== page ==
Sewing Hope

Sewing Hope offers the first account of a bold challenge to apparel-industry sweatshops. The Alta Gracia factory in the Dominican Republic is the anti-sweatshop. It boasts a living wage three times the legal minimum, high health and safety standards, and a legitimate union—all verified by an independent monitor. It is the only apparel factory in the global south to meet these criteria.

The Alta Gracia business model represents an alternative to the industry’s usual race-to-the-bottom model with its inherent poverty wages and unsafe factory conditions. Workers’ stories reveal how adding US$0.90 to a sweatshirt’s production price can change lives: from getting a life-saving operation to a reunited family; from purchasing children's school uniforms to taking night classes; from obtaining first-ever bank loans to installing running water.

Sewing Hope invites readers into the apparel industry’s sweatshops and the Alta Gracia factory to learn how the anti-sweatshop started, how it overcame challenges, and how the impact of its business model could transform the global industry.


University of California Press:
Link: https://www.ucpress.edu/book.php?isbn=9780520292925


Author Bio:

Sarah Adler-Milstein is a worker-rights advocate and has served as Field Director for Latin America and the Caribbean for the Worker Rights Consortium.

John M. Kline is Professor of International Business Diplomacy at Georgetown University’s School of Foreign Service. He is the author of four books, including the textbook Ethics for International Business. 


Editorial Reviews

From the Inside Flap “This inspiring book provides a blueprint for changing how our clothes are made. It provides engaging stories of workers, managers, activists, and business executives along with rigorous analysis of how one factory defies the 'race to the bottom.
'”—Danny Glover, actor, director, and activist

“A highly readable and engaging look at a new model for making social justice and profits integral parts of the way business is done. Adding doing good to the bottom line, this book is instructive and inspiring in showing how worker rights and a successful business are not mutually exclusive. You will find yourself cheering on the unlikely cast of characters who made this anti-sweatshop possible and learning strategies for applying their innovative approach to other industries.”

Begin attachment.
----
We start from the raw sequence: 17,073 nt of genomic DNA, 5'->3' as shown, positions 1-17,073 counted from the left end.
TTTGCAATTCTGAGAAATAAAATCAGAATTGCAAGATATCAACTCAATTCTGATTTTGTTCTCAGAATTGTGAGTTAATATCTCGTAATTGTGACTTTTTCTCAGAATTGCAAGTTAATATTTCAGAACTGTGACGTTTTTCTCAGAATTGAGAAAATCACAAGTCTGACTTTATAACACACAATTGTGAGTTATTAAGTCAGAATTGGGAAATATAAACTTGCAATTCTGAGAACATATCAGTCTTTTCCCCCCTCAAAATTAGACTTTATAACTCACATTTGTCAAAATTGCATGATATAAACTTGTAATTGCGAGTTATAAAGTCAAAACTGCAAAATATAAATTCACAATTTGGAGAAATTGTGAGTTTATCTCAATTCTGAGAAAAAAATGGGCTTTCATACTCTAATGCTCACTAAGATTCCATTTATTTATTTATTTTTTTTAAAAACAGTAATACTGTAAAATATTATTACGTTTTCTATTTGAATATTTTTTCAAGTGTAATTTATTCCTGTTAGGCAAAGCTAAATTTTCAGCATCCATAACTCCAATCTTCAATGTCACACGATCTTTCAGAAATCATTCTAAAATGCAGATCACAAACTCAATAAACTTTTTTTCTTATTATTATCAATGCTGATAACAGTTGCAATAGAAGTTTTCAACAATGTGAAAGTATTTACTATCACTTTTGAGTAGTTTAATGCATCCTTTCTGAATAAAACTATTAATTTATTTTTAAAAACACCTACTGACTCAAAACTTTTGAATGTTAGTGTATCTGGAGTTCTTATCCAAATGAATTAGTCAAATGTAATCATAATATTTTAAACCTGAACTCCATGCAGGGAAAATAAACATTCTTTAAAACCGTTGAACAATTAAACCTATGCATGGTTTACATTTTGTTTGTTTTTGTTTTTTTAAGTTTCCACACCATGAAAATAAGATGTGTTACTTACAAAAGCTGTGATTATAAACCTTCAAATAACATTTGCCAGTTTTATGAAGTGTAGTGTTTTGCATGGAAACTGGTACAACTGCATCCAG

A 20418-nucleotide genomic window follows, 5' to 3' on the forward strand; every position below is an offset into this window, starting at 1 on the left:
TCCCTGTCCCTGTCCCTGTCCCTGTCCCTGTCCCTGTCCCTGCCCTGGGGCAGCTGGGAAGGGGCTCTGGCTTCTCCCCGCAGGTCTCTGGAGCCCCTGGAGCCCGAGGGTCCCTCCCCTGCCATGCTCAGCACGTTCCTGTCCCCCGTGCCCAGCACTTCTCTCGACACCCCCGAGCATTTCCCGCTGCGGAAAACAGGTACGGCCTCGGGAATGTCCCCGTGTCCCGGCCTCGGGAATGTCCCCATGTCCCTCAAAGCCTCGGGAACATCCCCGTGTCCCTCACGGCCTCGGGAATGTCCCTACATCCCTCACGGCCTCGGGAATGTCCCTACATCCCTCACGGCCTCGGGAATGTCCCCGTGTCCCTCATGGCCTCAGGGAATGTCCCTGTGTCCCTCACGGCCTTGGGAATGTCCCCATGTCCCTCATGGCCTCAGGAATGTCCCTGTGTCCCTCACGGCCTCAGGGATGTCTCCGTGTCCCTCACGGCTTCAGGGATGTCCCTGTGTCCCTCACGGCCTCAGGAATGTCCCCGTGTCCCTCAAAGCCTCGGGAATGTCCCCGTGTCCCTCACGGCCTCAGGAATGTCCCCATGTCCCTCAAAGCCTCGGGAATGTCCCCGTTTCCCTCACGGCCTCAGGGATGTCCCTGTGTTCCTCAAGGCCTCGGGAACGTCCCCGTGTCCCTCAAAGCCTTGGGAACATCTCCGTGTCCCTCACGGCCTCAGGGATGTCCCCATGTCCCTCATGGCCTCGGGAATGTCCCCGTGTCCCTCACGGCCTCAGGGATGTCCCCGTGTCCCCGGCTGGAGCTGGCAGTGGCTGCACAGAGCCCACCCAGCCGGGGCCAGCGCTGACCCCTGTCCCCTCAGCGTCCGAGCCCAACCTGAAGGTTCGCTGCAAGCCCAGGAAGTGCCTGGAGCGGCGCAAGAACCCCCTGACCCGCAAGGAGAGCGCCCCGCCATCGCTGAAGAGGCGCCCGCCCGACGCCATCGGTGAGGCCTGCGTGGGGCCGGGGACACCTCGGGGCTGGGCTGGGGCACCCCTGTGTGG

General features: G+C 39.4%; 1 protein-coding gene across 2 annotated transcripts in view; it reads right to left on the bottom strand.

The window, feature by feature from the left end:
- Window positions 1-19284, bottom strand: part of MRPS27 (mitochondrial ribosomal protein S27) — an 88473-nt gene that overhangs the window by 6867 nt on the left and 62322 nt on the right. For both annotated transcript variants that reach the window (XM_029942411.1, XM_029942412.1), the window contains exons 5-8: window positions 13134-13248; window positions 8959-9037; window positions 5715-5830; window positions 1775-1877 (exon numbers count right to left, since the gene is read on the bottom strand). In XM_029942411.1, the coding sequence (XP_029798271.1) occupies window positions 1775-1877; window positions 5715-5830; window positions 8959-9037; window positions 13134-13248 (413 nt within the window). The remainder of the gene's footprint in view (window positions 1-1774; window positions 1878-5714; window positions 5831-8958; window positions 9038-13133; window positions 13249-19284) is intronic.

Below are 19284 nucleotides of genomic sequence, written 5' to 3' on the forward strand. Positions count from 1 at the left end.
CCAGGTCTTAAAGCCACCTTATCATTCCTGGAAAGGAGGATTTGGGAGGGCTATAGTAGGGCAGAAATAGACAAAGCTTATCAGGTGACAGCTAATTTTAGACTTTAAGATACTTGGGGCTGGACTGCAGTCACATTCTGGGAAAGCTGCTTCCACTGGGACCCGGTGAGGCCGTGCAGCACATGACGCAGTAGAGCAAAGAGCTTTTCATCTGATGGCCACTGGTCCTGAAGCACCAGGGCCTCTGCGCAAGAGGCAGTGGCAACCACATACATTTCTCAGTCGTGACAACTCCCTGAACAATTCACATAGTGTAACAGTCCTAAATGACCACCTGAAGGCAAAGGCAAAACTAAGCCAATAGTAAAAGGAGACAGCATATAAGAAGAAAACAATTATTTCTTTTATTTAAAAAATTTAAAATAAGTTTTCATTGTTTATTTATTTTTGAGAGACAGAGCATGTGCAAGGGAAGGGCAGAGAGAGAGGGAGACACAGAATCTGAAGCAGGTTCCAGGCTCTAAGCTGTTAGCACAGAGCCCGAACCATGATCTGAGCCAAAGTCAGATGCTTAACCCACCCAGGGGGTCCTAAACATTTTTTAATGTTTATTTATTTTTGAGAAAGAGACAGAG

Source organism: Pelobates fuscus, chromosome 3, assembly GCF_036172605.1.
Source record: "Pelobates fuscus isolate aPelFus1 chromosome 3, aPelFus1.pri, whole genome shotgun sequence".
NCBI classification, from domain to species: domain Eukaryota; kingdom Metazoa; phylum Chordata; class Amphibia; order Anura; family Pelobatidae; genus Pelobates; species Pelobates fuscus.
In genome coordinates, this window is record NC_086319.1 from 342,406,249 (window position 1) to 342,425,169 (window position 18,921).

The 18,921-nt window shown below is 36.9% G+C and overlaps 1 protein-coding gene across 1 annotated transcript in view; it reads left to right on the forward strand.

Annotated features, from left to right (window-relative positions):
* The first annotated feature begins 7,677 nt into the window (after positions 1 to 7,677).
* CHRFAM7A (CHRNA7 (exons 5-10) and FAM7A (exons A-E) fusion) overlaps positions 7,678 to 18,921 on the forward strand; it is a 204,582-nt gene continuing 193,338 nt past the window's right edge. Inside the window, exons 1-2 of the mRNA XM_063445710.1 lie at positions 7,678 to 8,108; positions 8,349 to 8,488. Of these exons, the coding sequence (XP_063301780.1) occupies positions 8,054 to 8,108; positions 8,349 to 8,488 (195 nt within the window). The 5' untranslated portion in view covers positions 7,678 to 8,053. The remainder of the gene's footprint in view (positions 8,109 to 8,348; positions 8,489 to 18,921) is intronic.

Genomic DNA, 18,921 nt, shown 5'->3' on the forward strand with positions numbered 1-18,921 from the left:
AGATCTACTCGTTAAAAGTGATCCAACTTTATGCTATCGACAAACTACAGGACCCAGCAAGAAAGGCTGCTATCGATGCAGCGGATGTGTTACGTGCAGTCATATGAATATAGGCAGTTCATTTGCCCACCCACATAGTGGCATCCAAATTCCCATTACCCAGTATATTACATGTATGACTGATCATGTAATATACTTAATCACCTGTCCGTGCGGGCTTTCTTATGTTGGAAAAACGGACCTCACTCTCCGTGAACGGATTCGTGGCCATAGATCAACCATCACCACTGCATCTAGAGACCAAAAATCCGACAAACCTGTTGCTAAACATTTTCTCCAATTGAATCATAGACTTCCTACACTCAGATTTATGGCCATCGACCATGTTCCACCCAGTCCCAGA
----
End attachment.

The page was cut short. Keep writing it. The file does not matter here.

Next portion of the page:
—Ben Cohen, activist and cofounder of Ben & Jerry’s

“The Alta Gracia apparel factory is changing the lives of its workers with dignified, unionized work and a living wage, while demolishing some of the most destructive myths about how the global economy is supposed to work. Far from being merely another example of corporate do-goodism, this is the moving story of how an unusual coalition came together to pioneer bold, scalable solutions with the power to transform our world.”—Naomi Klein, author of No Is Not Enough and This Changes Everything


About Alta Gracia:
Alta Gracia was founded in 2010 in the Dominican Republic as the only apparel company in the developing world that is independently certified in paying a living wage. This wage, which is independently audited by the Worker Rights Consortium, a non-profit independent labor rights monitoring organization, and negotiated with the local union, is over 300% higher than the legal minimum wage and 2.5 times higher than the industry average. At Alta Gracia, the living wage is based on a market-basket analysis looking at the cost of local goods and services in the Dominican Republic.

Alta Gracia products are primarily sold in College Bookstores and Campus retailers across the country, with products in over 600 doors with rights to over 1000 schools. Major customers include, Barnes and Noble, Follett, Fanatics and a number of Independent schools including Duke, Berkeley, NYU, UCLA and others.

John Kline - Alta Gracia Research Project
The Alta Gracia Research Project Georgetown University
Alta Gracia pays a “living wage” more than three times the legal minimum wage, maintains excellent workplace health and safety standards, and has nego-tiated a collective bargaining agreement (CBA) with a workers’ union — all verified by an independent labor rights organization. The standard assumption is that competitive market forces would bankrupt any employer who dared follow such practices. Alta Gracia defies this conventional wisdom — and the factory appears to be viable.
Buy Alta Gracia. The best thing you can do to #changelives is buy AG college tees & hoods and support the workers who make them, as well as your campus Bookstore - Next time you're buying AG in your bookstore, make sure you thank them for carrying LIVING WAGE APPAREL from Alta Gracia!
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Alta Gracia Apparel is a groundbreaking new clothing line produced at the first-ever apparel factory in the developing world to pay a living wage and demonstrate full respect for workers rights. (learn more)